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Coming together at the seams

Jennifer Oberg is a mask superhero

Jennifer Oberg poses in her Makawao studio. She launched the Maui Face Mask Project and the Sewing Hui of Maui to make face masks to be provided to health care workers, school personnel and others at no cost. The Maui News / MATTHEW THAYER photo

Behind COVID-19’s very dark clouds, there are silver linings.

The Maui Face Mask Project is one of them.

It was a true labor of love: Over the course of eight weeks, nearly 200 volunteers from all walks of life came together to produce 10,000 medical-grade masks for Maui’s health care professionals, first responders and other critical personnel on the front lines of the COVID-19 crisis.

Jennifer Oberg, who owns a dressmaking and design studio in Makawao, is the founder and director of the Maui Face Mask Project. Prior to the pandemic, she never imagined she’d add face masks to her sewing repertoire. But when COVID-19 became a frightening new reality in March, face masks were suddenly top of mind. And not the cloth variety. After reading national news stories about Mainland health care workers scrambling for N95 masks and other personal protective equipment, she set her sights on making medical-grade masks to fill a possible shortage on Maui.

Oberg teamed up with Russell Van Dyken, who was working on designing a medical-grade mask to protect those who faced the greatest risk of exposure to COVID-19. Among those he sought to keep safe: his wife, Irminne, a Hawaii Permanente Medical Group surgeon.

On March 20, Van Dyken brought a flat-fold N95 mask and some materials to Oberg’s studio. The pair dissected the mask, and after closely examining its multilayered composition, created prototypes to be tested at Kaiser Permanente’s Maui Lani clinic.

After successful fit tests at the clinic, and with input from Dr. Van Dyken and other health care professionals, Oberg and Van Dyken had a viable prototype. Modeled after a flat-fold N95, their dual-filter face masks have four layers: a surgical gown or sterilization wrap outer layer; two filter layers; and a paper rag for the fourth, innermost layer. The mask also has a fitted nose piece and elastic securing straps.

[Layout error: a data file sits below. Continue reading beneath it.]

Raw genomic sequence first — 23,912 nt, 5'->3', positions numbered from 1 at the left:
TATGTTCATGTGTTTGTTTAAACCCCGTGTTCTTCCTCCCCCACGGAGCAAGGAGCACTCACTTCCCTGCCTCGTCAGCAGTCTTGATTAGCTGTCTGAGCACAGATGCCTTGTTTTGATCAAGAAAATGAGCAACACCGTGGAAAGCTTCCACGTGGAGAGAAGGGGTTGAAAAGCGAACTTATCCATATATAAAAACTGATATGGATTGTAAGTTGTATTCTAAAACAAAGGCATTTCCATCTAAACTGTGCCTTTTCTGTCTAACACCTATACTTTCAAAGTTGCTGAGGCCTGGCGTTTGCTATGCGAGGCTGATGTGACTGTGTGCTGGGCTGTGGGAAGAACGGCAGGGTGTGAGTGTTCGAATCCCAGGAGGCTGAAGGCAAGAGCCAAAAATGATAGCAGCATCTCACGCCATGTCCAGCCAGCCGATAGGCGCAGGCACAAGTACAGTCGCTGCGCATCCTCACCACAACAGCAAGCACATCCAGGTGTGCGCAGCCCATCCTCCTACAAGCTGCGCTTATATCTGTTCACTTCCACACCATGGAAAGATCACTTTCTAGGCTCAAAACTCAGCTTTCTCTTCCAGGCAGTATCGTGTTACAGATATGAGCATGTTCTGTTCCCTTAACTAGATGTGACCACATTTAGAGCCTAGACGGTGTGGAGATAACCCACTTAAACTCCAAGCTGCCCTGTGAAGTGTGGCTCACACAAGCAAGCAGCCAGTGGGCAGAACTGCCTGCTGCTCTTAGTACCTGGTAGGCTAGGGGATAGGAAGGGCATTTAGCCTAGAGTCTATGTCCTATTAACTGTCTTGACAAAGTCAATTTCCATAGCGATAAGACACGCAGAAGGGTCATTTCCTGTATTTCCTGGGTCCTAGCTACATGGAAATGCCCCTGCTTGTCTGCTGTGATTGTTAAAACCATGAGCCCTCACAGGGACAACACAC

As for raising money to cover the cost of making the masks (about $2 apiece) and recruiting people to help produce them, both happened practically overnight. Donations started pouring in right away and volunteers signed up by the dozens.

Production began on March 25 on the Seabury Hall campus, and by May 15, the group had reached their goal of 10,000 masks.

The masks were delivered to staff in Maui Memorial Medical Center’s emergency room, COVID-19 units, and admissions, dialysis, radiology, respiratory therapy, endoscopy and labor and delivery units. Masks were also donated to Bayada Home Health Care, CareResource Hawaii, Hale Mahaolu, Kaiser Permanente Home Health, LifeSave KuPono (an emergency air medical transport company), Malama I Ke Ola Health Center and Maui Lani Physicians and Surgeons, as well as dental hygienists, doulas, Hana-based medical professionals and first responders, optometrists, pediatricians, physical therapists and surgeons.

It was mission accomplished, but many of the volunteers weren’t ready to put away their sewing machines just yet.

Not long after, The Sewing Hui of Maui made its debut. Now 50-plus members strong and led by Oberg, the team of volunteer sewists works on a variety of projects for health care providers, schools and community organizations. So far, they’ve donated nearly 6,000 masks to local schools and organizations. And that’s just the beginning. If any organization needs masks or other sewn items, Oberg said, “We are here to help. We are always looking for new projects.” The Sewing Hui of Maui is currently in the process of becoming a 501(c)(3) nonprofit.

She may be the founder and director of the Maui Face Mask Project, but Oberg says the volunteers and donors are the heart and soul of the effort.

“While I am honored to have been nominated for this (People Who Made a Difference) award, I must accept it on behalf of all the honorable people who made this life-changing project happen for Maui,” Oberg said. “Their purity of heart and selfless, unconditional love has shown the best potential we humans can aspire to.”

To learn more about the Maui Face Mask Project or to view a list of the many volunteers and donors who contributed to the eight-week-long effort, visit www.mauifacemaskproject.com. For more information about The Sewing Hui of Maui or to inquire about donor or volunteer opportunities, visit www.facebook.com/thesewinghui/ or email thesewinghui@gmail.com.

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